This is the evolving currciulum for the core course, Anthropology 140: Field Archaeology.  
Instructor:  Dr. John P. Staeck, Associate Professor of Anthropology, College of DuPage.

    Field Archaeology
    5 credit hours
                  Introduces the techniques and theory of field archaeology through actual excavation of prehistoric and historic field archaeological sites and work with actual artifacts and other materials from those sites. Check the anthropology lab or Quarterly for listings of the timing and location of archaeological field schools. (1 lecture hour, 8 lab hours)

Students will receive both lecture and hands-on instruction in the techniques and principals of archaeological field investigation.  This will be supported by readings from a textbook on method and theory as well as a specially prepared manual for this project.  Additional reinforcement and instruction will come from field visits to other archaeological sites and collections in the Czech Republic with optional forays into Slovakia, Austria, Poland, Germany, and Hungary (all within 4 hours of our field headquarters).  Evaluation will be made on: (1) mastery of concepts at a beginning field level, (2) ability to apply concepts in hands-on environments, (3) participation in required program activities, including trips and lectures.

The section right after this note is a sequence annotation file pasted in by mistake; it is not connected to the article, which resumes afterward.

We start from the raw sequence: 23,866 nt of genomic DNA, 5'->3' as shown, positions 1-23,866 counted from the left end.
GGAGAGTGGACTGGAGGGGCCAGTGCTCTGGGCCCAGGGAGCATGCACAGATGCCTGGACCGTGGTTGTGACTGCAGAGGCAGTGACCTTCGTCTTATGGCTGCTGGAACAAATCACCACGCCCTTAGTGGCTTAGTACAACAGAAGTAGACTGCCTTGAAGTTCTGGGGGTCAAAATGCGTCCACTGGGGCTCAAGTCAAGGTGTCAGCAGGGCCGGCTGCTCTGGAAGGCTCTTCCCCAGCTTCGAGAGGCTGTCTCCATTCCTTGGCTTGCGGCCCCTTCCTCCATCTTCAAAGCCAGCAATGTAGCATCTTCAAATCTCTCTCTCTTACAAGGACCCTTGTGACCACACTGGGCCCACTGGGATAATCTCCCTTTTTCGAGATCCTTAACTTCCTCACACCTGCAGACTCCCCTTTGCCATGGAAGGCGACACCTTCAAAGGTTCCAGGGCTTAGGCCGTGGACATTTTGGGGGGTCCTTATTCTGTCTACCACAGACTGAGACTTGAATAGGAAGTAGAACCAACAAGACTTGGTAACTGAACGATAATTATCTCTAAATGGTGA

Course objectives include:

       Teach methods of scientific inquiry, including...
           formulation of research questions
           articulation of research questions to regional interpretations of data
           articulation of research questions to broader issues in archaeology
       Introduction of archaeological sciences as practiced in the modern era, including...
           stratigraphic investigation
           mapping and data recording
           material recovery and field conservation
           field processing and cataloging
       Teach specific methods and strategies to address research questions
           statistical sampling, including screening and survey techniques
           small scale data recovery for flotation
           small scale recovery for radiocarbon dating
           excavation with hand tools
       Teach general cultural history of prehistoric central Europe in the form of examples from excavations
       Ethics of archaeological investigation

Student Outcomes:
    Students completing this course should have:

       a firsthand appreciation for what archaeology is and what its fundamental goals are
       direct experience and competence in helping to develop, implement, and further research topics in archaeology
       competence in executing basic archaeological techniques as outlined under course objectives
       familiarity with the prehistory and cultural evolution associated with societies living in what is now known as the Czech Republic
       increased personal confidence and self-reliance as a result of engaging and meeting both intellectual and general physical challenges (excavation)
       had a great deal of fun

Required Texts:
Hester, T.R., H.J. Shafer, K.L. Feder, 1997, Field Methods in Archaeology, 7th ed., Mountain View:         Mayfield. (ISBN 1-55934-799-6)
Staeck, J.P. (ed.), 2000, Specifications for Field Research at Rmiz near Laskov, Glen Ellyn:CODEAC.